Kate - your application of barbed wire is a little different - it's going to be more than 800 metres inside your boundary, sit 2 -3 metres above a stream bed and will tie off to insulated end strainers before it reaches the banks, and have an energy limiter in the line as well.

If you really want to discourage neighbours stock putting pressure on a boundary with electric fencing - use 4.0mm wire (Number 8 in old terms) for the hot - it's the surface area on electric fence wire that carries the current and it doesn't get much better than 4.0mm - especially if you have a direct feed from the energiser straight to the boundary and can turn the rest of your property off. Electric fences are a psychological barrier - upping the belt reinforces the message for the offending livestock, it won't take long for them to show the fence some respect.

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13 years 2 months ago #366254 by Kiwi Sapper
Replied by Kiwi Sapper on topic Boundary fence

BRL;357472 wrote: In commenting that it was illegal to electrify barbed wire I'd taken my lead from FCANZ (Fencing Contractors Association) of which I'm a member. Regardless of the legality, as powerguy says - it's potentially lethal.......................................


I thank your for reply indicating your source . I have no disagreement with your views on the electrification of barbed wire and agree with you totally except for your earlier statement that it is "illegal."

Ill advised, unwise, unsuitable, inappropriate, unsafe, potentially lethal, impracticable, ineffective, even perhaps loony, but not illegal.

I argue, not with your knowledge or experience, only your use of a what to date, has not proven to be a correct word.

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13 years 2 months ago #366267 by FencerMan
Replied by FencerMan on topic Boundary fence
When I was being taught to fence (by professionals who do it as a day job) I was always told it was illegal as well.....

Do something.

Either lead, follow, or get out of the way.

'Ted Turner'

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13 years 2 months ago #366277 by powerguy
Replied by powerguy on topic Boundary fence

Kiwi Sapper;357488 wrote: I thank your for reply indicating your source . I have no disagreement with your views on the electrification of barbed wire and agree with you totally except for your earlier statement that it is "illegal."

Ill advised, unwise, unsuitable, inappropriate, unsafe, potentially lethal, impracticable, ineffective, even perhaps loony, but not illegal.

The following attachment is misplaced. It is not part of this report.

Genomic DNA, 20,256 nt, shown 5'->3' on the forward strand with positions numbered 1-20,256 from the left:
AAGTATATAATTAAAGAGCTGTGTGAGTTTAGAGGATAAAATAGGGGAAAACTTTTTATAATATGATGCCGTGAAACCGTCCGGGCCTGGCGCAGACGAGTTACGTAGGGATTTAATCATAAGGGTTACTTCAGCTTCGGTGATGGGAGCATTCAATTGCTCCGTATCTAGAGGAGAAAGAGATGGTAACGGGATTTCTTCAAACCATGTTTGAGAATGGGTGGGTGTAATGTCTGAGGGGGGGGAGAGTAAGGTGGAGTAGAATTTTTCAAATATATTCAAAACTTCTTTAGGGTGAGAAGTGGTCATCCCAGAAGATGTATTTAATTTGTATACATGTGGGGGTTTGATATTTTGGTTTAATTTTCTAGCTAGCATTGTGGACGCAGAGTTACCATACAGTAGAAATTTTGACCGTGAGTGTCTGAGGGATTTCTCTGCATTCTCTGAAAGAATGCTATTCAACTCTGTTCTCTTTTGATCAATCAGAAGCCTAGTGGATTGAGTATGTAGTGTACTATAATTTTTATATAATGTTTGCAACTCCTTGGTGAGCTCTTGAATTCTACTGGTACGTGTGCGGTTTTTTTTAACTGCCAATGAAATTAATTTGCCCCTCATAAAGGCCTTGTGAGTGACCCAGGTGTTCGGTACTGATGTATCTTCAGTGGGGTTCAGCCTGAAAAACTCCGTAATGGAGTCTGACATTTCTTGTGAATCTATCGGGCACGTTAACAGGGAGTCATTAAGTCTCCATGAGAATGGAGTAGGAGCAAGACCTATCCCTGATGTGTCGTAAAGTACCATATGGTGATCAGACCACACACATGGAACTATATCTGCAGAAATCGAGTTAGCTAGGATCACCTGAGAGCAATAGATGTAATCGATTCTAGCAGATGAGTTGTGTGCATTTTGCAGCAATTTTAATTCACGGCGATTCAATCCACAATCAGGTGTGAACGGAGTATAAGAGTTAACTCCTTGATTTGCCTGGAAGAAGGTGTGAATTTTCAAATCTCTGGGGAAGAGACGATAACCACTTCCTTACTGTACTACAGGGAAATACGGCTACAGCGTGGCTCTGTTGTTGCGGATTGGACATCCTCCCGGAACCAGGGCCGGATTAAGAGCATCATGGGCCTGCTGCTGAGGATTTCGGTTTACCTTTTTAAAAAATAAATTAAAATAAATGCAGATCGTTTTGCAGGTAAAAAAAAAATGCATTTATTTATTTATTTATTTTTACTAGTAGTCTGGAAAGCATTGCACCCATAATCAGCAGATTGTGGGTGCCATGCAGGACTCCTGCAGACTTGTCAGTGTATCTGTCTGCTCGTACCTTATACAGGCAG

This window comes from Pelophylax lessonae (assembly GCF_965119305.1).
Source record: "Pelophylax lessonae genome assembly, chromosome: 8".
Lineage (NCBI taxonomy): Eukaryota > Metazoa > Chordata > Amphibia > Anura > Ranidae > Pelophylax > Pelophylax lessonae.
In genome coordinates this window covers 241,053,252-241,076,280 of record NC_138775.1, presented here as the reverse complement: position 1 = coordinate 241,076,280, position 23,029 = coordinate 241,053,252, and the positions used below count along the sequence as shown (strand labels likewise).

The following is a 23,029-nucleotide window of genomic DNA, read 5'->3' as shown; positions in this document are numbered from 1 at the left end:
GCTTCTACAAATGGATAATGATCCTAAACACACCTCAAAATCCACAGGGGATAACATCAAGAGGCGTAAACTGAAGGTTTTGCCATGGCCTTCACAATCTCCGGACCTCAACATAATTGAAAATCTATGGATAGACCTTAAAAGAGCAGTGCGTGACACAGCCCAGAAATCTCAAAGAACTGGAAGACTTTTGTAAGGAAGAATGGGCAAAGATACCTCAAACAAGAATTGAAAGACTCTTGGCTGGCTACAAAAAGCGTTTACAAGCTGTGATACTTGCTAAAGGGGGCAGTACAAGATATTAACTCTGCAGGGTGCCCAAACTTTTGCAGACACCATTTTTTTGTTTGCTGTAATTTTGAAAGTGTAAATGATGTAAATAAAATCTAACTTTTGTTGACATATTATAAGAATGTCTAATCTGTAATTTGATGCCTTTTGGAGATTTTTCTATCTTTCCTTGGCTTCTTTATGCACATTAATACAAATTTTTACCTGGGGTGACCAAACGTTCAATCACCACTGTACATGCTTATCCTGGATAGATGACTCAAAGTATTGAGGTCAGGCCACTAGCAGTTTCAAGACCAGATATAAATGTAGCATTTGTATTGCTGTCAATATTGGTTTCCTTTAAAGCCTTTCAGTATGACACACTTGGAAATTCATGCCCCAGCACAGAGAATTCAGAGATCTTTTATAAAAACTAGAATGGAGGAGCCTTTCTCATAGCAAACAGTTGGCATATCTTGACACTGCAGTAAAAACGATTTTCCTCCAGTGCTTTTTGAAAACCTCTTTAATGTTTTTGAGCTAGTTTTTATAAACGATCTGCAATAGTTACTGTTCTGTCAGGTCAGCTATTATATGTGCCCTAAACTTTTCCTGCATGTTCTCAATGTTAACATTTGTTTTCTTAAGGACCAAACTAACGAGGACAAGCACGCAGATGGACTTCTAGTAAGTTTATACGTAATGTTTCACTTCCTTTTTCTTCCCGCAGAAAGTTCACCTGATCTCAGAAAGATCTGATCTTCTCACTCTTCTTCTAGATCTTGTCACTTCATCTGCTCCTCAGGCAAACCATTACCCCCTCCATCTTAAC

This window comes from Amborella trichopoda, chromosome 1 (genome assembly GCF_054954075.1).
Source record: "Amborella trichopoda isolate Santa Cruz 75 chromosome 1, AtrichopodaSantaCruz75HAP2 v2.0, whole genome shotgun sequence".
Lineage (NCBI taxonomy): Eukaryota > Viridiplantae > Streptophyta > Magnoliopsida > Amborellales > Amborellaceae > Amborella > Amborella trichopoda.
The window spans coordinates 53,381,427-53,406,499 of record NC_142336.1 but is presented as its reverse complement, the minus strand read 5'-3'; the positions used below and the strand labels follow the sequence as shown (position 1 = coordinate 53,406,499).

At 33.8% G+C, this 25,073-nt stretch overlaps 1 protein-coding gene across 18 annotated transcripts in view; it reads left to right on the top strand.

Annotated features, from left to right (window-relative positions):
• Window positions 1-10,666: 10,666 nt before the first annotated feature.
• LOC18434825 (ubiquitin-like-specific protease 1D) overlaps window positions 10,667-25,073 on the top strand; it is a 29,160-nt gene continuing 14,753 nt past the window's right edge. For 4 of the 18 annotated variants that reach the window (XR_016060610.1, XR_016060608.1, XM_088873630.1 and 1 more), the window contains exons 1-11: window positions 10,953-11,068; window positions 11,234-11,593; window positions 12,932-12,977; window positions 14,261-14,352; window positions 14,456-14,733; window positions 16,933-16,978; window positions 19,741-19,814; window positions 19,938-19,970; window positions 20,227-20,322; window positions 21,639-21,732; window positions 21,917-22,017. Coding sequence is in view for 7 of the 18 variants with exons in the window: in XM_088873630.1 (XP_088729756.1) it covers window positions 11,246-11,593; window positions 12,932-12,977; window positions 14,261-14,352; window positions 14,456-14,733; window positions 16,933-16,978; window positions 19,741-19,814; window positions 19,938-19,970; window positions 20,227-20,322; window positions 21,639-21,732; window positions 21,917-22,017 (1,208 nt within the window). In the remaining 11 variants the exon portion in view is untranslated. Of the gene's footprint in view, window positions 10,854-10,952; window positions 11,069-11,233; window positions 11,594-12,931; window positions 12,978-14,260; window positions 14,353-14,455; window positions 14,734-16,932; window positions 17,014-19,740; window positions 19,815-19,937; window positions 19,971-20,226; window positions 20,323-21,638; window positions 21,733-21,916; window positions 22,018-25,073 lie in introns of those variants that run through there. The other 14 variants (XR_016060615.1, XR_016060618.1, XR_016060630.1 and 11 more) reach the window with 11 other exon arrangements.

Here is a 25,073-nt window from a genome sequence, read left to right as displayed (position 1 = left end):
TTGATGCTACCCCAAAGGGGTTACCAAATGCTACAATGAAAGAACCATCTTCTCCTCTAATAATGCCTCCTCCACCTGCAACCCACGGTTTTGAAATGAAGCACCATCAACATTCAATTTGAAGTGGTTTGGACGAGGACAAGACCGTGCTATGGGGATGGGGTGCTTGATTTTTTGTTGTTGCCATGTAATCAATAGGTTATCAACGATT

I argue, not with your knowledge or experience, only your use of a what to date, has not proven to be a correct word.

KS, if you follow the link in my earlier post you will see that the FCANZ states it is illegal. I would think it rather irresponsible for an industry body to disseminate false information so would tend to accept it is true.

When I managed a factory producing electric fence energisers I was informed at that time it was also illegal to electrify barbed wire.

Most things that can cause death to another person are illegal in this country. I have not stated all things simply because I am sure there is something the legislators have not thought of!

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13 years 2 months ago #366278 by Ruth
Replied by Ruth on topic Boundary fence
Tutu tea. [}:)]

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13 years 2 months ago #366304 by Kiwi Sapper
Replied by Kiwi Sapper on topic Boundary fence

powerguy;357512 wrote: KS, if you follow the link in my earlier post you will see that the FCANZ states it is illegal..................


I thank you for your response. I had noted the link and also your comments, however, the Fencing Contractors Association of New Zealand is not a "body" involved in the progression of legislation into New Zealand Law.

That is the role of either central or local government.

I recognise that there is a wealth of knowledge, expertise and experience amongst the members of the Fencing Contractors Association of New Zealand, of which no doubt you are either a current or past member, so would you be able to assist in clarifying this matter by naming the piece of legislation, be it either act, regulation, bylaw or whatever which makes it illegal?

I am aware of many pieces of local government law which preclude the installation of either electric fences or barbed wire within so many metres of a public boundary, passage way, right of way building, etc, but that are not relevant to this question.

As I have stressed earlier, I agree entirely with the point you make but I would be grateful to receive from you a pointer to that piece of "legislation" which makes it illegal to use barbed wire for the passage of current through an electric fence, before I am prepared to tell people that it is so.

I thank you in anticipation of the receipt of such information.

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13 years 2 months ago #366307 by busholme
Replied by busholme on topic Boundary fence
Case law and the Crimes Act 1962.
Forget the section but it relates to setting man traps.

30 - 50 Sheep, 6 chooks, 2 dogs, 1 cat and a wife - who wants highland cows, donkeys, ducks, alpacas etc [:D]

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13 years 2 months ago #366316 by Ronney
Replied by Ronney on topic Boundary fence
KS, why are you belabouring the point? Whether it is legal or illegal is immaterial, what is material is that it can be a dangerous and stupid thing to do and that seems to be well recognised. If it does happen to be legal to hot-wire barbed, do we really need another useless bit of legislation to tell us what we already know and what energiser manufacturers make quite clear?

Personally, I think the smart thing to do would be to just advise people not to electrify barbed wire if they have it on the grounds of common sense rather than legality.

I too understood that the hot-wiring of barbed was illegal.

Cheers,
Ronnie